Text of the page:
operates two Links to Learning projects and has an overall focus on outdoor recreation as a means of engaging young people. Aspire delivers adventure-based learning programs to teach personal development to young people from all sections of the community, especially those who are disadvantaged.
OCTEC’s Youth Services expanded in 2011 with OCTEC assuming responsibility for the Aspire Cooperative outdoor recreation and education program that operates from Lake Canobolas near Orange. Renamed Aspire NSW as part of its integration into OCTEC’s operations, the program holds contracts for two Links to Learning projects funded by the NSW Department of Education and Communities.
Aspire provides outdoor recreation and education activities to youth from all sections of the community, especially those who are disadvantaged. There are two main target groups, year 7 to 10 students who are at risk of disengaging from education, and 15 to 24 year old young people who are not in school and not involved in full-time work or education/training. Aspire activities use an outdoor adventure framework to assist individuals and groups achieve educational, vocational, social and recreational outcomes, reduce barriers to community participation and increase quality of life. The activities include bushwalking, abseiling, rock climbing and canoeing, all of which help participants develop life skills through experiential learning including their capacity to work as part of a team.
Aspire worked with eight schools and a total of 86 young people across Central West NSW during 2011. The eight schools were Orange High, Canobolas Rural Technology High, Orange Learning Centre, Cowra High, Bathurst High, Kelso High, Oberon High and Portland High.
is a Links to Learning project catering for students at risk of disengaging from formal education. The project has been operating in Orange since 1993 and was formerly known as the Time Out Program. Links to Learning projects are funded by the Community Grants Unit of the NSW Department of Education and Training and are one of the strategic resources available to government high schools to assist students in Years 7 to 12 at risk of leaving school early before completing post compulsory education. Projects provide innovative and creative activities for young people in informal settings to link participants back to education and training and develop effective local strategies.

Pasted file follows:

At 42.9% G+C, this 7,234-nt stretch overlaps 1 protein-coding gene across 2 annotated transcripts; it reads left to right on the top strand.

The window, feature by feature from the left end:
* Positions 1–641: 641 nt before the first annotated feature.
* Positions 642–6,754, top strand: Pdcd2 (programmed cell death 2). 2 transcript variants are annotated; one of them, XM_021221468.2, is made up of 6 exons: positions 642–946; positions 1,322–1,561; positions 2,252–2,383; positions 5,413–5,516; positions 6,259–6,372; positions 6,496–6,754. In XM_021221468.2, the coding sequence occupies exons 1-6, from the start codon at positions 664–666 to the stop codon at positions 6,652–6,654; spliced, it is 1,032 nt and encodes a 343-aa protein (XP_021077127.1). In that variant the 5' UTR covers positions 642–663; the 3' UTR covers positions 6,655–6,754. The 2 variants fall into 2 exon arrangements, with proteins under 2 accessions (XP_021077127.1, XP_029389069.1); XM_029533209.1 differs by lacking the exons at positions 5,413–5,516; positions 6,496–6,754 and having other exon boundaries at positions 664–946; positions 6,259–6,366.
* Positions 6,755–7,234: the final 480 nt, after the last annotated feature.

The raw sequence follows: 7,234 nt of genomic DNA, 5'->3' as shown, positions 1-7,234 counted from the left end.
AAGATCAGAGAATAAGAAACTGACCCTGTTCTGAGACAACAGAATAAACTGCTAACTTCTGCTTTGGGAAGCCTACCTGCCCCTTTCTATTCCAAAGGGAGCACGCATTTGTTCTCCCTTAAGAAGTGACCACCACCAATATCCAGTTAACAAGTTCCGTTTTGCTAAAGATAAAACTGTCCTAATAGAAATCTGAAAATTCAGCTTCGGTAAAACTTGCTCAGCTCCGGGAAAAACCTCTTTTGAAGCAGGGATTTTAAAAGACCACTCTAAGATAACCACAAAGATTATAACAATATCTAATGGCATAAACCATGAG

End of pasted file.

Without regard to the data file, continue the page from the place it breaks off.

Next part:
Funded by the NSW Department of Education and Community, Shed Ed is a Links to Learning project catering for students at risk of disengaging from the formal education system. The project provides small group and individual learning activities in a creative, informal and non-threatening learning environment and aims to develop employability skills and positive personal attributes. It has been operating since 1993 and was formerly known as the Time Out Program.Participants are aged 12 to 15 years and come one day a week - girls on Wednesdays, boys on Thursdays - remaining at school the rest of the week. The project provides services to a minimum of 35 students per year and at least 9,100 contact hours.The program is varied and includes sporting activities such as tennis, bushwalking, swimming and canoeing; animal-assisted therapy and education, e.g. volunteering at events run by the local Kennel and Obedience Club and undertaking Junior Dog Handler Training; and cognitive strategies, e.g. the RAP Program (Resourceful Adolescent Program) which targets anxiety and depression in young people.Other program activities offered in 2011 included art and craft workshops, weekly music sessions run by the Director of the Orange
Regional Conservatorium, Graham Sattler, and a variety of full day excursions including to the Edge Cinema at Katoomba, the Orange Show and The Australian National Field Days. In addition, 21 of our Shed Ed participants successfully completed an entry level Work Health and Safety training course on following workplace hygiene procedures, which should improve their chances of gaining employment in the future.
Links to Learning is an Outdoor Recreation program for both year 7—10 students who are at risk of disengaging from education and 15 to 24 year old young people who are not in school or involved full time in work or education\training. This program is funded by the Department of Education and Communities. Our Programs use outdoor adventure to assist individuals and groups to reduce barriers for community participation and increase quality of life through educational, vocational, social and recreational programs. Creating a safe learning environment we encourage student participation and personal growth rather than technical achievement.